Regarding suffering, Gunawan (2017) explains that a new paradigm assumes the problem of human suffering as a tradition. Through the pandemic, believers are tested for their dependence on God and their moral capacity to freely choose the good and the right. In this pandemic, God wants believers to have faith in him to be refined and reaffirmed. God is not ignorant; instead, he allows suffering to be experienced by humans to fulfil his human character formation plan (Alinurdin 2020).

According to Hidayat (2017), suffering cannot be seen narrowly as merely a ‘punishment’ from God for human sin. Despite not being a pandemic, suffering is a natural and inevitable reality of human life. Hooker (2008) stated that suffering leads people to glory, such as life in Christ. It can also purify (Ja 1:3, 12; 1 Pt 1:7) or lead people to repentance and serve as a human educator in Christian virtues, especially regarding endurance and perseverance. Through suffering, humans and God recognise one another (Hidayat 2017).

Suffering is also a consequence of Jesus’ followers, but on the contrary, it is also a process in shaping faith so that one becomes more dependent on Christ (cf. Rm 5:3–5, 2 Cor 2:8–9). In principle, Jesus never promised someone who follows him to be free from suffering. In James 1:2, the suffering that a person experiences can purify one’s faith and test one’s integrity just as gold can be tested for purity (cf. 1. Pt 1:6–7).

From a crisis to a catalyst

History is an essential legacy in the present and necessary for ‘supporting’ people and events. It cannot be denied that the COVID-19 pandemic has caused various crises in human lives, which are related to natural or social disasters that have also been considered as problems of faith (Starks 2000). However, it is vital to determine the strategies used by the church to respond to these pandemics.

Reflecting on the church and plagues is nothing new. However, the church needs to understand that this pandemic is a catalyst rather than a crisis. Epidemics and pandemics were some of the primary motivations for church growth in the early days (Starks 2000). In his book entitled The Rise of Christianity, Stark (2000) investigates that one of the crucial factors that made the unknown and marginal Jesus movement become the world’s dominant religion through Christians’ response in facing the plague. The crisis becomes a catalyst to preach joyful news to those mourning.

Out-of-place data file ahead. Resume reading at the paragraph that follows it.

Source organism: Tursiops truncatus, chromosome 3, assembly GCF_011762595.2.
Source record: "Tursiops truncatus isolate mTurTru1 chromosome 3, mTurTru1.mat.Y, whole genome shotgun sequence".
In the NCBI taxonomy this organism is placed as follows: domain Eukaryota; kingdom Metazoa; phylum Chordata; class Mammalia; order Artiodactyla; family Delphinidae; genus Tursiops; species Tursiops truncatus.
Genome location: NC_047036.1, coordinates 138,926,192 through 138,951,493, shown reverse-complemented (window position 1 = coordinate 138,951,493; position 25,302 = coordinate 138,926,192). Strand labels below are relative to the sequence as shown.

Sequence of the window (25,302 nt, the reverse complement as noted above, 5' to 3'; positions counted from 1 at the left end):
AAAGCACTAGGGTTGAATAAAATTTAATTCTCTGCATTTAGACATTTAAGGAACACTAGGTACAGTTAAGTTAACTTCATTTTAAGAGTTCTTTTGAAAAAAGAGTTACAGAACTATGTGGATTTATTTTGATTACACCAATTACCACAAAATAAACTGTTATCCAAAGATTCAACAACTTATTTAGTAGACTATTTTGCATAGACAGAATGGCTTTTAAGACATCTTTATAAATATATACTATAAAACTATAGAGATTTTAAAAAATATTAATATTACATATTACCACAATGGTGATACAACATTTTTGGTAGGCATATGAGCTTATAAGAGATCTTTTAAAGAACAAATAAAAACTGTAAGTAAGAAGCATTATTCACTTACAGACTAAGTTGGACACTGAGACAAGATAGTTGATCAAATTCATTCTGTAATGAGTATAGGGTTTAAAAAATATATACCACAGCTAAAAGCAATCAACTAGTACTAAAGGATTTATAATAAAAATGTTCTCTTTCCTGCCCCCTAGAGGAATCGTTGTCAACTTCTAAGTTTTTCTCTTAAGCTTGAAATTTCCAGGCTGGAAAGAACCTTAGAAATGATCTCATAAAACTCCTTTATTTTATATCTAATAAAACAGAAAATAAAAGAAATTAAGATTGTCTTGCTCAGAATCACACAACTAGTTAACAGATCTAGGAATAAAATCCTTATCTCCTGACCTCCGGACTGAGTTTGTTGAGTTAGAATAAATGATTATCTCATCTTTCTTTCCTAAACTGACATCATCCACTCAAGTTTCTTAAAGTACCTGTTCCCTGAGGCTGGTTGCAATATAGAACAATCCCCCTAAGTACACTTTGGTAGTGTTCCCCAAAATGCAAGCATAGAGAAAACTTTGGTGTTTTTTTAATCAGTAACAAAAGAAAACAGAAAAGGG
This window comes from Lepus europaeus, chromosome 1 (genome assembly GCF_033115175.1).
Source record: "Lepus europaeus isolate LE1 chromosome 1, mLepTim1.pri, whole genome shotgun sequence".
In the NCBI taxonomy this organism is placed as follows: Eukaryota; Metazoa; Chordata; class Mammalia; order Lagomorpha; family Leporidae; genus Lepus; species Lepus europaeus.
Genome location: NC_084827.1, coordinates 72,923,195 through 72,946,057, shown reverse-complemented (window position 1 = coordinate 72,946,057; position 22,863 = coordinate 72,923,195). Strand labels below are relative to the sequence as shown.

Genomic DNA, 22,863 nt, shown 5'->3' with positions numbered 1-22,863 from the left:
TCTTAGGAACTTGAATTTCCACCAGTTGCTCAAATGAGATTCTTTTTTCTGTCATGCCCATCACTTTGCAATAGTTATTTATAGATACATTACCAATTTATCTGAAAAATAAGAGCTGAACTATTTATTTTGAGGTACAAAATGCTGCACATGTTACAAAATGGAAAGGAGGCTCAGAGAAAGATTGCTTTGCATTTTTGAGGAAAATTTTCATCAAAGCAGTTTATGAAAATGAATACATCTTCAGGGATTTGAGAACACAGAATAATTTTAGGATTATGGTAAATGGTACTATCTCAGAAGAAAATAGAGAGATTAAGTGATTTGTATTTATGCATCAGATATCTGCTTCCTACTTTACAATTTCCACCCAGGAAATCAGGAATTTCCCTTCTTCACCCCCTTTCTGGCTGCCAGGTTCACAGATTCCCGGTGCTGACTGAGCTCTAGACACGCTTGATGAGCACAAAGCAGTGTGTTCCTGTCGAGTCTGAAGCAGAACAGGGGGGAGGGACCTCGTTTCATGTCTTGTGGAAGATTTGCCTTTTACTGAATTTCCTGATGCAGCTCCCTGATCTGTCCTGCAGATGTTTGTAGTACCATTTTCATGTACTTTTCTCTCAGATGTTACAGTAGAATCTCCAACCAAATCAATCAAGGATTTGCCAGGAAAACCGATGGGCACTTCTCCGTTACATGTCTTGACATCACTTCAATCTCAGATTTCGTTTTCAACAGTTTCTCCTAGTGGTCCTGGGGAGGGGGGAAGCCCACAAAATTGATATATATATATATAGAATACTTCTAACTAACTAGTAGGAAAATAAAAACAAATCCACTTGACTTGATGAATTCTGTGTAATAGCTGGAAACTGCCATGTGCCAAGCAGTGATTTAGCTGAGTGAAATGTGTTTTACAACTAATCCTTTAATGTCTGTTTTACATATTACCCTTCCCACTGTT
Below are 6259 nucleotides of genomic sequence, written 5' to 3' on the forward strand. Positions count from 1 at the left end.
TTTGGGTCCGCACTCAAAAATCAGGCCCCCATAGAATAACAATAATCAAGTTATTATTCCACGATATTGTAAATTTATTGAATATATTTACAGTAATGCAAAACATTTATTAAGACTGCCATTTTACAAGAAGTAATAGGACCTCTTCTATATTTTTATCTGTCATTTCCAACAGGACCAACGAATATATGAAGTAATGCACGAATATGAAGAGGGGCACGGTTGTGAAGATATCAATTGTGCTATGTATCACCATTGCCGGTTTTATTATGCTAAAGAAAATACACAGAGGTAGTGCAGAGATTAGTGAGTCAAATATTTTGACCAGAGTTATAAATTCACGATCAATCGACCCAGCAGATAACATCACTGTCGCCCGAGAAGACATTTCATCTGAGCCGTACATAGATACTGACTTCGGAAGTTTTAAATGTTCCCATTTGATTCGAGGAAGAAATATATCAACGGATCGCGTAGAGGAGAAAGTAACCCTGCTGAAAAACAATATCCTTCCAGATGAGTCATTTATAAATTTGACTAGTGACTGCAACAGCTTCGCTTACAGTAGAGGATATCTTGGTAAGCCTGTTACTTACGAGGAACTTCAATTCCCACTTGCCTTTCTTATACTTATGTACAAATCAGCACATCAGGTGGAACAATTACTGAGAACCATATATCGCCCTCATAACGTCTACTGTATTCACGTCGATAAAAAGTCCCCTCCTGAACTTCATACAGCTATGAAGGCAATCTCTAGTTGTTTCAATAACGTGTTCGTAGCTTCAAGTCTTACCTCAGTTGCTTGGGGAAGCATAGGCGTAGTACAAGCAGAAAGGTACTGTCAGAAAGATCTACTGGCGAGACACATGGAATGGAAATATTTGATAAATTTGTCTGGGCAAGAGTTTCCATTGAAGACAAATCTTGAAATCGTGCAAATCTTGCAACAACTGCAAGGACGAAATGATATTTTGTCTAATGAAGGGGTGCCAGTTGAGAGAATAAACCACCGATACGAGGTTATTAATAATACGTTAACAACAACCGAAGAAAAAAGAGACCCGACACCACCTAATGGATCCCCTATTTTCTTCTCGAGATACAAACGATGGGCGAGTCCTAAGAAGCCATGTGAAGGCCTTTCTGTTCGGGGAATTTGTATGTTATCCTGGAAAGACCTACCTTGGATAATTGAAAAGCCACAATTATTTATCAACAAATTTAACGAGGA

Keep reproducing during a pandemic (fruitful in the unfruitful season)

Amid the pandemic, the GBI continues to reach out to the indigenous people from the archipelago community groups on 17 676 islands (Widjaja 2018), which comprise 130 Unreached People Groups (UPG) including 35 Un-engaged People’s Groups or UUPG (Indonesia Pelangi Nusantara 2017). God has entrusted GBI to adopt and penetrate some of these UPGs. This research focusses on several main activities and movements held during 2020. Besides, the GBI has built 659 new churches during the COVID-19 pandemic. It includes 409 pioneers and 250 new churches

Church building and UPG outreach mission department

Since January 2020, the mission division of GBI, a synod branch (one of 12 departments), has been responsible for building churches in urban and rural areas and UPGs and their surroundings. This department is specifically responsible for building 1000 churches yearly. They started by organising a national work meeting, held between 14 and 16 January 2020, attended by all Heads of Regional Manpower Office Representatives both at home and abroad. There are a total of 34 provincial representatives and an Asian representative. A SWOT (Strengths, Weaknesses, Opportunities and Threats) analysis report is provided for each region, whilst all regional mission heads create SMART Goals (Specific, Measurable, Attainable, Relevant, Time-Oriented).

The socialised decisions in achieving these goals are divided into five steps:

  1. Vision delivery: The vision needs to be shared with all pastors, and the congregations have to be involved in understanding the GBI concept.